Unapologetically Muslim : Areeba Siddiqui
Nawal asked me to write this post for her a few months ago and this is probably the fifth or sixth attempt. Every time I revisited what I wrote, it felt daunting to me to publish something as personal and spiritual as my intention/decision to wear the hijab. So I decided to make this more a reflection of some of the ways wearing hijab has truly empowered me. [Note: This is simply a reflection of my experience. I do not wish to push my ideas and values onto others. If this article is somehow used to convince someone to wear hijab- I might punch a wall. Empowerment is rooted in choice.]
I have worn hijab since I was 12 years old. That means I physically covered myself, and attempted to embody the spirit of it- humility, modesty, and self respect. As hijab is a decision I act on daily, the intention is one I visit often to ensure that I am living a life that is authentic and deliberate. And I find that even now at 26, every time I revisit my intentions and reflect on my experience, I find more and more ways in which wearing hijab has benefited me. In my recent revisit, I came across something in my experience with hijab that so profoundly touched me: its healing and empowering nature.
Feeling a sense of ownership over one’s body is an ongoing struggle for many women through their lives. Most women will encounter some form of sexual violence in their lives, which makes them feel like they are not in control of what happens to their bodies. Their surroundings are also constantly telling them how their bodies should physically look or be dressed. Even healthcare policies dictate how they regulate their reproductive systems. It is so easy to feel like you don’t have any real control over your body.
I’m no exception. I’ve struggled with these challenges throughout my life. I was sexually abused throughout my teen years. The loss of control and ownership I felt over my body and my life resulted in bulimic tendencies. These tendencies were my attempt to regain some control over my body by controlling how it looks. Although I felt as though my bulimic tendencies were my way of regaining control, in reality, I was still victim to social conditioning on female appearance. It has taken a lot of work to improve my health physically, mentally, emotionally and spiritually. Embodying all that hijab stands for played an immense role in my journey of healing and empowerment. The first way it does so is in a literal sense- it hides my body from others, and I can control who can see it. Last year I started dying my hair colors from hot pink to purple to red. It felt liberating to do something to my hair that was just for me. It wasn’t done to impress anyone or to make any type of statement to others. I purely did it for myself and I had complete control over who could see it. I know it sounds simple, but it felt so good to be able to carry out something relating to my body just for myself. That is the nature of empowerment; it is rooted in having choices as well as having the ability to make a decision untouched by pressures and programming from one’s surroundings.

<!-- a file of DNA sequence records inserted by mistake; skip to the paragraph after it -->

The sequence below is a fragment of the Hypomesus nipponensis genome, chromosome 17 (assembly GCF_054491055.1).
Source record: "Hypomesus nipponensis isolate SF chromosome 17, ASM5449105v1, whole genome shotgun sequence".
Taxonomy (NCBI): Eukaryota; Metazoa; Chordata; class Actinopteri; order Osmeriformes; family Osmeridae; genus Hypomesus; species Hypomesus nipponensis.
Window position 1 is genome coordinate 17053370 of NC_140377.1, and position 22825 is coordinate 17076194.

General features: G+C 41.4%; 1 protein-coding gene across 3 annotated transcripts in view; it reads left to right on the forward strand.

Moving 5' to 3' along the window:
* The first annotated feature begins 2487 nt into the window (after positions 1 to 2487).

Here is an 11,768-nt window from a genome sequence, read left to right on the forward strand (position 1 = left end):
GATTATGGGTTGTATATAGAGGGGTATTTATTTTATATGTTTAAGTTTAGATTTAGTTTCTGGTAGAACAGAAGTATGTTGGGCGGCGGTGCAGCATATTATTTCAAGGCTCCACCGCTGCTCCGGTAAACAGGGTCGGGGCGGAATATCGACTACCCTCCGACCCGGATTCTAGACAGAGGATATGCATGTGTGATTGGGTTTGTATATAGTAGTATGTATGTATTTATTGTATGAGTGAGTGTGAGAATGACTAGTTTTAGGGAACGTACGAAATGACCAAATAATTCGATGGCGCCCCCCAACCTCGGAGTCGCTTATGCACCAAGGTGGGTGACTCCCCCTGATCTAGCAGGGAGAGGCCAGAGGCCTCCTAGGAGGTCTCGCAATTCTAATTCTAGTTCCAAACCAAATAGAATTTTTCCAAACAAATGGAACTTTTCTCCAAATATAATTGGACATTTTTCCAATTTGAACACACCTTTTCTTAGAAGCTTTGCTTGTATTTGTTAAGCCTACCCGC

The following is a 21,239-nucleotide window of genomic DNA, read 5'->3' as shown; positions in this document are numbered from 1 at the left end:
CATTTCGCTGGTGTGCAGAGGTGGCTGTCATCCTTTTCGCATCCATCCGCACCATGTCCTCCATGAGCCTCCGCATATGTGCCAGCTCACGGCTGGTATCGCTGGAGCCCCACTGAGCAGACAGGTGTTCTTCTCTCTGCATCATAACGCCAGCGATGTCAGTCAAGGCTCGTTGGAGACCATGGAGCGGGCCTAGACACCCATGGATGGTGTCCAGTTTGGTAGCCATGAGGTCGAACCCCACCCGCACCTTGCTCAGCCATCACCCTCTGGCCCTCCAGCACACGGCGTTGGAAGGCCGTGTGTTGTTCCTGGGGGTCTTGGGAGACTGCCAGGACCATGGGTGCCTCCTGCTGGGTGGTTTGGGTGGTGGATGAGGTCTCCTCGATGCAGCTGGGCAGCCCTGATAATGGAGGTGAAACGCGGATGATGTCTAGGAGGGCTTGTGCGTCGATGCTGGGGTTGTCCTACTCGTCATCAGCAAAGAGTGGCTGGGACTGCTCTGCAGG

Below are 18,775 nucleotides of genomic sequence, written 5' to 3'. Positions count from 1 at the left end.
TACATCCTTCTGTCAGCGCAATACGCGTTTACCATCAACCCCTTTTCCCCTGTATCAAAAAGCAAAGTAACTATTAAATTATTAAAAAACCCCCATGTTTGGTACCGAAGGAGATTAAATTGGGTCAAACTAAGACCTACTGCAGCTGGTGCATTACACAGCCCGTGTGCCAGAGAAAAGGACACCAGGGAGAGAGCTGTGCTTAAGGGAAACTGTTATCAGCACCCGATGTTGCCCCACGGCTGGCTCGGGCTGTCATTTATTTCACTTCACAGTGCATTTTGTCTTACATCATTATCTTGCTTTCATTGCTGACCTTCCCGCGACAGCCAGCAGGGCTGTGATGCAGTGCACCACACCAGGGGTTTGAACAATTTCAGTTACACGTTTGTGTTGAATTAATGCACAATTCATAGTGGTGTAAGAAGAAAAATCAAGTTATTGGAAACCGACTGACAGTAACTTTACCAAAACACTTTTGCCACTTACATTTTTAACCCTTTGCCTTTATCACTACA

Another way I have found hijab to be empowering is that it draws attention away from my body and my sexuality so that I may be valued for my intellect, actions, and character. This is very powerful in American culture, where a woman’s body can’t just be a body. It is almost always sexualized. That doesn’t mean Muslim women who choose to wear hijab aren’t sexualized- it still happens. It also doesn’t mean that women who do not wear it are attempting to draw attention to their sexuality. It just means that when I intentionally attempt to shift the focus from my sexuality to the other aspects of who I am, I am respecting and valuing myself. People in my surroundings pick up on that and treat me with an increased sense of respect. It is truly uplifting.
I actively try to promote women’s rights at every level of my life. I intend to empower women in my community through the emotional support that Amala Hopeline offers, and through the vital sexual health education that HEART offers. I intend to uplift all the women that I cross paths with through validation and acceptance of who they are. Finally, I intend to value myself in my choice to wear hijab every day.